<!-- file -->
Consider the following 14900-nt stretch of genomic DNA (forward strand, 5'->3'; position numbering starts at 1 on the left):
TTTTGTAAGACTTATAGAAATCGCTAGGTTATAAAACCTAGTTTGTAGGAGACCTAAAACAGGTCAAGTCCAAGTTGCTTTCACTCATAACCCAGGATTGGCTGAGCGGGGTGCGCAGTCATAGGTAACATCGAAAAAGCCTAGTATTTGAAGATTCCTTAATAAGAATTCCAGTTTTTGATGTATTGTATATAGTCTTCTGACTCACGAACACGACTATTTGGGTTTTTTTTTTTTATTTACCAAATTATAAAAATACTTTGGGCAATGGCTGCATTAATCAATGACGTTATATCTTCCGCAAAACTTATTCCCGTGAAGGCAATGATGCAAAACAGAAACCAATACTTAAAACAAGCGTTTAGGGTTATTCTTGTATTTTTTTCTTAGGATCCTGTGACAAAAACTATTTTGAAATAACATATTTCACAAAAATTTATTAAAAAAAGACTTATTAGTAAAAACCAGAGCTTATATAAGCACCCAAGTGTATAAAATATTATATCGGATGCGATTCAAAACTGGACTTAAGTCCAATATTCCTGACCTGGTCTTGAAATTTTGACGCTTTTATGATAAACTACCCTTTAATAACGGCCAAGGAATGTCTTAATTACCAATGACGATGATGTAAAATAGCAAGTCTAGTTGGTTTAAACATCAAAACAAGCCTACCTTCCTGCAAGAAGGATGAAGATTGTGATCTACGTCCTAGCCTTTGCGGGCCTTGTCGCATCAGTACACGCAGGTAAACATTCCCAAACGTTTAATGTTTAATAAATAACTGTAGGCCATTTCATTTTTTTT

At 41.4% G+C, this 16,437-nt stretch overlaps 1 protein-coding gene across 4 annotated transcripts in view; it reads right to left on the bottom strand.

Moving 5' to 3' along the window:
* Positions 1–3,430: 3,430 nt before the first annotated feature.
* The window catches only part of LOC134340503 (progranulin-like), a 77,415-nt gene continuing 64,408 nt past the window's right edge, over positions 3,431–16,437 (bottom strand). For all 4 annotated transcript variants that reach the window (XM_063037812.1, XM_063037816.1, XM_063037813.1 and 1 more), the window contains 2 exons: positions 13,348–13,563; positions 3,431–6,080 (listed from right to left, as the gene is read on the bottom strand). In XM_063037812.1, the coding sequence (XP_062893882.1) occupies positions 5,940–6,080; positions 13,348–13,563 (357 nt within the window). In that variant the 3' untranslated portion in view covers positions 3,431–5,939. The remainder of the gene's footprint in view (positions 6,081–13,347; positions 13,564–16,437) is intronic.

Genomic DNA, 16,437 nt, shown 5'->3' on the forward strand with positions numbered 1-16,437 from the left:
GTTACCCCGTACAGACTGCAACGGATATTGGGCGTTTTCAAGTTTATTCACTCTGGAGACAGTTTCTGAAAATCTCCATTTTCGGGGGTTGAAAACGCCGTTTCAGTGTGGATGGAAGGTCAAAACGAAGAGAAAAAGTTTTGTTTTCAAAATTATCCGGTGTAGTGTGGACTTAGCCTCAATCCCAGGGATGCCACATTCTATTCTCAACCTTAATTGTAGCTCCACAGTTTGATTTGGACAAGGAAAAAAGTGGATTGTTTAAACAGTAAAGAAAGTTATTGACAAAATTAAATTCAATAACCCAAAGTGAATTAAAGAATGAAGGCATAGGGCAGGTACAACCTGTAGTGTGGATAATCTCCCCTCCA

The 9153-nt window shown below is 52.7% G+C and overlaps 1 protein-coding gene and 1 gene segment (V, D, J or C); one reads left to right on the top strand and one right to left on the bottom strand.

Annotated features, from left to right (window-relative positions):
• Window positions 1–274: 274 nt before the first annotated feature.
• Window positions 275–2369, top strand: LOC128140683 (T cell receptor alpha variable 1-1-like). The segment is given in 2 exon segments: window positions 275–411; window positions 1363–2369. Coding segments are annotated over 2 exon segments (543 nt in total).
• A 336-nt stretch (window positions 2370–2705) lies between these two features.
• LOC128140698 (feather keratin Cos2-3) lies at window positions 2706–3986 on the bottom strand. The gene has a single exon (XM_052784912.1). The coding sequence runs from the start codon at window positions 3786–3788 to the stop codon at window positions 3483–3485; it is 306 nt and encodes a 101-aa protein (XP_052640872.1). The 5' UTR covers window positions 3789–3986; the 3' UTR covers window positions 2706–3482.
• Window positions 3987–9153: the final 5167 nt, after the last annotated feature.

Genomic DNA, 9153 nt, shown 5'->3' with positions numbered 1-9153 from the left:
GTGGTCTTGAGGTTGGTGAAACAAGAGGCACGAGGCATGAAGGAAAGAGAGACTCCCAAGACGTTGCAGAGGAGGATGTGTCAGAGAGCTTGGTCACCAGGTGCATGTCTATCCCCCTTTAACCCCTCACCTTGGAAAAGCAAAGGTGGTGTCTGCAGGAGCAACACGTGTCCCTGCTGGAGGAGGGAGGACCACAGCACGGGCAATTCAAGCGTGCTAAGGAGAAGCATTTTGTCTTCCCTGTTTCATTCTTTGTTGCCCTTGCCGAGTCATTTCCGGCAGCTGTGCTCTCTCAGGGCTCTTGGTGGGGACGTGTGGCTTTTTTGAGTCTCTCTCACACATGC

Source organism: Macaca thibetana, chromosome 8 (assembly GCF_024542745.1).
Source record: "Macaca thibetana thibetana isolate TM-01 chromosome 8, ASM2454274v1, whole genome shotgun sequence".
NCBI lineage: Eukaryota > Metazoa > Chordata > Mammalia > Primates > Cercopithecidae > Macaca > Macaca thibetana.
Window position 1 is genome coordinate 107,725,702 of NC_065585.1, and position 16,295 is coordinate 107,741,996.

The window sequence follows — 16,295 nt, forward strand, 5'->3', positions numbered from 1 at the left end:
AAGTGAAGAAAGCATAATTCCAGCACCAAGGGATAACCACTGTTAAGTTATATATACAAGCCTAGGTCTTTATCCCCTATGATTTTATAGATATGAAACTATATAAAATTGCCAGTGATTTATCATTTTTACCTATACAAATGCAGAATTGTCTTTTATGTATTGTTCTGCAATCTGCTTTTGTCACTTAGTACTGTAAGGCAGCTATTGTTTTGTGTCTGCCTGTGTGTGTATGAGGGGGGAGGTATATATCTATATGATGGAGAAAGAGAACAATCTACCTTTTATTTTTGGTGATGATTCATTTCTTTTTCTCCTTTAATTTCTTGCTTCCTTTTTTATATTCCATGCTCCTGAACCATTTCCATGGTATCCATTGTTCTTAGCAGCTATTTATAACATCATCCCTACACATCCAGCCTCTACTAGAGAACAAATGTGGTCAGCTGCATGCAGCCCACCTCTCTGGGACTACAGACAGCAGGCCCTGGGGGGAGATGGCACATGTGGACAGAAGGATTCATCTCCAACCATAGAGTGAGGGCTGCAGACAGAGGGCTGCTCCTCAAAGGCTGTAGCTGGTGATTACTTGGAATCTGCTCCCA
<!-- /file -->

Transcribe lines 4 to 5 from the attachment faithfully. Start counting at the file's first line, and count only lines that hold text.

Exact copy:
Moving 5' to 3' along the window:
* Positions 1–3,430: 3,430 nt before the first annotated feature.